Asian Gypsy Moth 2020 (Annual Update)
The Asian Gypsy Moth (AGM, including Lymantria dispar asiatica, Lymantria dispar japonica, Lymantria albescens, Lymantria umbrosa, Lymantria postalba) is a highly destructive forest pest that feeds on both deciduous and coniferous trees.
The voracious appetite of AGM larvae (caterpillars) coupled with the ability of the female moth to travel significant distances (as much as 20 nautical miles) can cause widespread defoliation leaving trees weakened and susceptible to disease and other pests.
AGM is found primarily in the Far East with a high risk of AGM egg infestation of vessels calling at ports in Korea, Northern China (north of Shanghai; ports north of latitude 31˚15’N), and in particular the Russian Far East and Japan during the flight season of the female moth.
Due to their destructive nature, particularly in countries where the pest is not indigenous, the following countries have specific procedures in place to prevent AGM from entering their fragile ecosystem:
- New Zealand
- United States
AGM Flight Season
The main concern to countries attempting to prevent the introduction of the AGM are vessels that have called at ports in the AGM High Risk Area during the previous years “flight season”.
The specific timing of the “flight season” differs from country to country. Canada and the United States base their AGM policy on the following areas and flight seasons:
Australia, Chile and New Zealand have their own designated flight season areas and dates, which differ slightly from the above.
Asian Gypsy Moth Characteristics
Male AGMs are greyish brown with a wingspan of 30 to 40 mm. Females are whitish / pale yellow in colour with prominent black marks on the wings and are larger than the male with a wingspan of 40 to 70 mm.
Image courtesy of U.S. CBP
It is unlikely that live AGMs will be encountered by vessels in transit. It is more likely that egg masses will be found.
Female AGMs are active flyers and are attracted to bright lights, therefore AGM eggs may be found in the vicinity of exterior lights and floodlights on vessels. If powerful shore lights are directed towards the vessel, AGM eggs may be found all over the ship and its cargo. Where safe and practicable to do so, external lights on vessels should be switched off.
AGM eggs are velvety in texture and range in colour from light tan to dark brown. A typical egg mass will contain between 500 and 1000 eggs and measure approximately 20 mm by 40 mm. The eggs are particularly hardy and resistant to changes of temperature and moisture. They are normally deposited in sheltered locations, for example, under canvas covers, around light fixtures and underneath framing arrangements such as hatch coamings and the underside of bridge wings. Egg masses have also been found on mooring lines, on the outside of shipping containers and on vehicles, for example in wheel arches.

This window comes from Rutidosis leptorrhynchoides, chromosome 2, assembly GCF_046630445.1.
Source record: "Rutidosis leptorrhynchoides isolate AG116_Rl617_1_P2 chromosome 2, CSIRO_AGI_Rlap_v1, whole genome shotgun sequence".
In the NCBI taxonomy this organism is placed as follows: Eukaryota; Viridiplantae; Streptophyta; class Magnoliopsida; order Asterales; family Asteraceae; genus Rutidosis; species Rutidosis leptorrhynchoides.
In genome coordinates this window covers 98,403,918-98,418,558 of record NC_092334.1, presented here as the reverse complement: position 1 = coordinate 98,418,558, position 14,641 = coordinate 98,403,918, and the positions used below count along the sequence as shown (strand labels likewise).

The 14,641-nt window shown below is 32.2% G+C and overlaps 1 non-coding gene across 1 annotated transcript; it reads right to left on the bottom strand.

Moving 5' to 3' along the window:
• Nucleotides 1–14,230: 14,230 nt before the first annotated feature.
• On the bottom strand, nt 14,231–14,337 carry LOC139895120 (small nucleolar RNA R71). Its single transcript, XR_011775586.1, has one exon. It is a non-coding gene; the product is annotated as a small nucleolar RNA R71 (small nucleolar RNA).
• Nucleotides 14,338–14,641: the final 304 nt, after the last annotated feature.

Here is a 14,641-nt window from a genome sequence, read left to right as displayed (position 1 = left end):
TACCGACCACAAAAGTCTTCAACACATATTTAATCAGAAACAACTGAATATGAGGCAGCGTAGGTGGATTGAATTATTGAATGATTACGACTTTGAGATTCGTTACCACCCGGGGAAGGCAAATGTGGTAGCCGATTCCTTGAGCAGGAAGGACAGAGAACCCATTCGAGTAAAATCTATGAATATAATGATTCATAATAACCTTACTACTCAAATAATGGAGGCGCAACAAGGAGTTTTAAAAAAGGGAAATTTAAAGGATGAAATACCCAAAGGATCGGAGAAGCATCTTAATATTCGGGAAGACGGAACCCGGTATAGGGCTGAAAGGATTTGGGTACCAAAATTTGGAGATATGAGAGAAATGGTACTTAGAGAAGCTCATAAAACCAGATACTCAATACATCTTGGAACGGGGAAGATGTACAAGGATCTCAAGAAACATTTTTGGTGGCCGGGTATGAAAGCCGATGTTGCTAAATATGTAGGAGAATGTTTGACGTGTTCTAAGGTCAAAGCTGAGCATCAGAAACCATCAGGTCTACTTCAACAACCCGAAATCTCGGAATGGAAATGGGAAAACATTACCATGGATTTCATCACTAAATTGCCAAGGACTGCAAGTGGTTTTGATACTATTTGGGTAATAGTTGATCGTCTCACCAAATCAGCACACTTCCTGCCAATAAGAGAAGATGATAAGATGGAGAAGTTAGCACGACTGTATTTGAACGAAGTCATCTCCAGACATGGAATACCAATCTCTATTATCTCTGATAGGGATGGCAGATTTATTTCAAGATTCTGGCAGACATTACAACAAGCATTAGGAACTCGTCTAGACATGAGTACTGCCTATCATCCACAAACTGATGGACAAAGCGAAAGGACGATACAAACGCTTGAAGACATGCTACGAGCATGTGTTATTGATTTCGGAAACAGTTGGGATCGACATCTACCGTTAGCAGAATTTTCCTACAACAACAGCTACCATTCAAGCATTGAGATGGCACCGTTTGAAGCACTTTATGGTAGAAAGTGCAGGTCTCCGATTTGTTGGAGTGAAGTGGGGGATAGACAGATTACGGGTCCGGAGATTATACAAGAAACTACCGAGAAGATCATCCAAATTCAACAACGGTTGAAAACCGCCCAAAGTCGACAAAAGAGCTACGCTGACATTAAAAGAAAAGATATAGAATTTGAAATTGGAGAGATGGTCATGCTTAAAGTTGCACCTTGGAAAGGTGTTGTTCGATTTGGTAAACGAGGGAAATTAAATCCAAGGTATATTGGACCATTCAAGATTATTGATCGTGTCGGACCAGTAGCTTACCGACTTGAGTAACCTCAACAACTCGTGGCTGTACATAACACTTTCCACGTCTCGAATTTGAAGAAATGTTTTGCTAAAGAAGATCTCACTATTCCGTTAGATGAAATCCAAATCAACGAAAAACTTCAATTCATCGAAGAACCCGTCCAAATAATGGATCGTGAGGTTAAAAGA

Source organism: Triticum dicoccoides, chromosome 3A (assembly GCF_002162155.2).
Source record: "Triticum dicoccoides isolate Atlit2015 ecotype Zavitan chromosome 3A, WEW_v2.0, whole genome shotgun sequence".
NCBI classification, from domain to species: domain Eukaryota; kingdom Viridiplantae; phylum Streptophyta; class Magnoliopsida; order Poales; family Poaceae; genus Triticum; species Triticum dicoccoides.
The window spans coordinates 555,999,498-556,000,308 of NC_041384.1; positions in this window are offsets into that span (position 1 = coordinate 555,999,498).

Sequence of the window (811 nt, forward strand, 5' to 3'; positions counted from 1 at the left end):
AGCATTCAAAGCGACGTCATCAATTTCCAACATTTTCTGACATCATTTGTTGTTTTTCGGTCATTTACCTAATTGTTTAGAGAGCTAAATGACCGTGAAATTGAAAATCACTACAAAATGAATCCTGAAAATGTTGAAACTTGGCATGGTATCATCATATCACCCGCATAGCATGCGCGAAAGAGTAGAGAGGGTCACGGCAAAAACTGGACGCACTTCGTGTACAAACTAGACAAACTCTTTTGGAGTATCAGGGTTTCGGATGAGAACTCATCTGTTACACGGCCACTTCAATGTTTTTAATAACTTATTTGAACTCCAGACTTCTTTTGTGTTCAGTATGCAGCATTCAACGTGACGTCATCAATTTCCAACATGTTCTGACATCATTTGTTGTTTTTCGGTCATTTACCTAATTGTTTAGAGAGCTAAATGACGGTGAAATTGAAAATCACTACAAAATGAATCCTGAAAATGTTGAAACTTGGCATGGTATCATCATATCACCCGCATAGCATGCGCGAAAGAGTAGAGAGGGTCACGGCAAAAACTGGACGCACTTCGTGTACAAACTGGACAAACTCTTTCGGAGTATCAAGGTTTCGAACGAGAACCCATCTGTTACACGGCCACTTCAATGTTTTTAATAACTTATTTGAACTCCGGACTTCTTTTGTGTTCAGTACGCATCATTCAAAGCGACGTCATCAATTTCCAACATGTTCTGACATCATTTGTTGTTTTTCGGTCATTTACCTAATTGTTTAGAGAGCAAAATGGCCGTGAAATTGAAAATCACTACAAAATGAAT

The larvae normally hatch in early spring, therefore this is considered the high risk period in countries that wish to stop this species becoming established, hence vessels that call in the Far East during the flight season, and then subsequently arrive in port during the hatching period, are of particular concern.
The peak period for egg hatching is in the morning; the dispersing larvae move towards vertical structures, climb rapidly to a high point and are then widely dispersed on silken strands by the wind until they find suitable host trees to feed on, a process known as “Ballooning”.
The inspection of vessels for the presence of egg masses, their removal and disposal are the principal tools in preventing AGM becoming established in new regions.
“Some destination countries require vessels that have called in high risk countries during the flight season to be inspected and certified free of AGM by a nominated authority immediately prior to departure”.
If no signs of AGM infestation are found, the nominated authority will issue the vessel with certification stating that it is free of AGMs; depending on the issuing authority the certificate may be a “Certificate of Inspection of Freedom from the Asian Gypsy Moth” or a “Phytosanitary Certificate”.
If multiple ports in the same country or a number of ports in different countries within the high risk area are visited during the flight seasons, the official inspection should be undertaken immediately prior to departure from the last port in the high risk area during the applicable flight season.
Regardless of any requirement for an official inspection, in order to mitigate the risk of infestation when calling at ports in the high-risk area during the AGM flight season, vessels are advised to:
- Carry out a thorough visual inspection of the accommodation superstructure, decks, deck machinery, holds, cargo and cargo gear immediately prior to departure. Binoculars can be used to inspect difficult to reach areas of the vessel’s superstructure, such as the underside of bridge wings. Similarly, a small mirror attached to a stick may be used to inspect areas that are difficult to see, for example, behind pipework next to the hatch coaming.